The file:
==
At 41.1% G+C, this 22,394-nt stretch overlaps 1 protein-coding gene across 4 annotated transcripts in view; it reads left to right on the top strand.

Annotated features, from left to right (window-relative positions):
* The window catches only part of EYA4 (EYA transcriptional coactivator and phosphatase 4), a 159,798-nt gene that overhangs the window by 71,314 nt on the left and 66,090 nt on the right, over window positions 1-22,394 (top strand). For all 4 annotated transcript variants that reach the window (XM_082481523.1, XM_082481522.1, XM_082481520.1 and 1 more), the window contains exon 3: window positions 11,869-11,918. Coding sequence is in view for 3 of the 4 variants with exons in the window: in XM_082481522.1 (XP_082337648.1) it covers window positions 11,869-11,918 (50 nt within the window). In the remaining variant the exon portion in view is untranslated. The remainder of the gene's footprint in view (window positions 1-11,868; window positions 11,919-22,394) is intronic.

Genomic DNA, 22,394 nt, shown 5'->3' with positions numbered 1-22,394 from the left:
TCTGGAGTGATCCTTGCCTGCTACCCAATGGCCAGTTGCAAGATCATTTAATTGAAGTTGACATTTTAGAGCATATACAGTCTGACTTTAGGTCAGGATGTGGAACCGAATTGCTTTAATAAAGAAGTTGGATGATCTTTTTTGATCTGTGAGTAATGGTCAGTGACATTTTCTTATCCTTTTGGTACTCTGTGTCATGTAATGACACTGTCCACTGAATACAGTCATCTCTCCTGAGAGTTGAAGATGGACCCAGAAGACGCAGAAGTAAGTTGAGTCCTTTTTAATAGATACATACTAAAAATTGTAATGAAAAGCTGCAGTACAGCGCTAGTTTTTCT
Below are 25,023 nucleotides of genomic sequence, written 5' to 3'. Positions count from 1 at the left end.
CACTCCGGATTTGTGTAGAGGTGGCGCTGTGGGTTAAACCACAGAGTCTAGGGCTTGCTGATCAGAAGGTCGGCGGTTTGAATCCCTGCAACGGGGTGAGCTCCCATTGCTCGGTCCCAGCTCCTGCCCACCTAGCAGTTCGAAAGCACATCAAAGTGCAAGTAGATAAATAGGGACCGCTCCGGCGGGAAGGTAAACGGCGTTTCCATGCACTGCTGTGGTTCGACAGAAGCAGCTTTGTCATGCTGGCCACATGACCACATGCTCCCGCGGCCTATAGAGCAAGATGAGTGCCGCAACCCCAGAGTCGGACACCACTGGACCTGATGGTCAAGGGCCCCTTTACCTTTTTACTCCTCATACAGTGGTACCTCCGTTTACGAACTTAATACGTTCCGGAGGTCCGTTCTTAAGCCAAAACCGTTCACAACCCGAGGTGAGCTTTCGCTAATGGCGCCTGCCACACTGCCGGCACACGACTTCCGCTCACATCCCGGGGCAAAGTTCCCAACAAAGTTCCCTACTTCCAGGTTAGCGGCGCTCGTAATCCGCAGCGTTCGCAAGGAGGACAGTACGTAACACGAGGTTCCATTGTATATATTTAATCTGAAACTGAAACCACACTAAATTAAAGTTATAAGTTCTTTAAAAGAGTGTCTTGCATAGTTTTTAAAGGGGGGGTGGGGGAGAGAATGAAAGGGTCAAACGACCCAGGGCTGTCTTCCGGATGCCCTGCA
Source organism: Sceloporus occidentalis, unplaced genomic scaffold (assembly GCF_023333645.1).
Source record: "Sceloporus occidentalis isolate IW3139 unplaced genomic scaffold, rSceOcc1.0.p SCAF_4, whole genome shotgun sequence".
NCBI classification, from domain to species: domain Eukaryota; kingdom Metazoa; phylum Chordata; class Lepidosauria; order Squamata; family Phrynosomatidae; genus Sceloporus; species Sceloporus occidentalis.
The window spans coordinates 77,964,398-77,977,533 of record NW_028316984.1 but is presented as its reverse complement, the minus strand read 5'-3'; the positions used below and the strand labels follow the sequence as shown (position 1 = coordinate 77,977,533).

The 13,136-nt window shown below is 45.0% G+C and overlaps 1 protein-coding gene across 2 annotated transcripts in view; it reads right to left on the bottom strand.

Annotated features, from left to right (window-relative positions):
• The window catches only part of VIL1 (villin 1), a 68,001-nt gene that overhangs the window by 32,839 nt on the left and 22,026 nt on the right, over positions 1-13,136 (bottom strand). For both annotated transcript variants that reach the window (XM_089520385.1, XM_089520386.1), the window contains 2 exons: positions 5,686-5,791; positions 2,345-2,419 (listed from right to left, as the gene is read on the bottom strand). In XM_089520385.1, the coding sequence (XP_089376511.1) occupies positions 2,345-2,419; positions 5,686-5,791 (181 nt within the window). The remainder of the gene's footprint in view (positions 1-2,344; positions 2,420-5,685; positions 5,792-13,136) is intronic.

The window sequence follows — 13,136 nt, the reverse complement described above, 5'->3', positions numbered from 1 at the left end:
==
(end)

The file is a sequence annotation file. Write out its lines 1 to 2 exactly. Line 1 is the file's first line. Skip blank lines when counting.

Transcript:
At 41.1% G+C, this 22,394-nt stretch overlaps 1 protein-coding gene across 4 annotated transcripts in view; it reads left to right on the top strand.

Annotated features, from left to right (window-relative positions):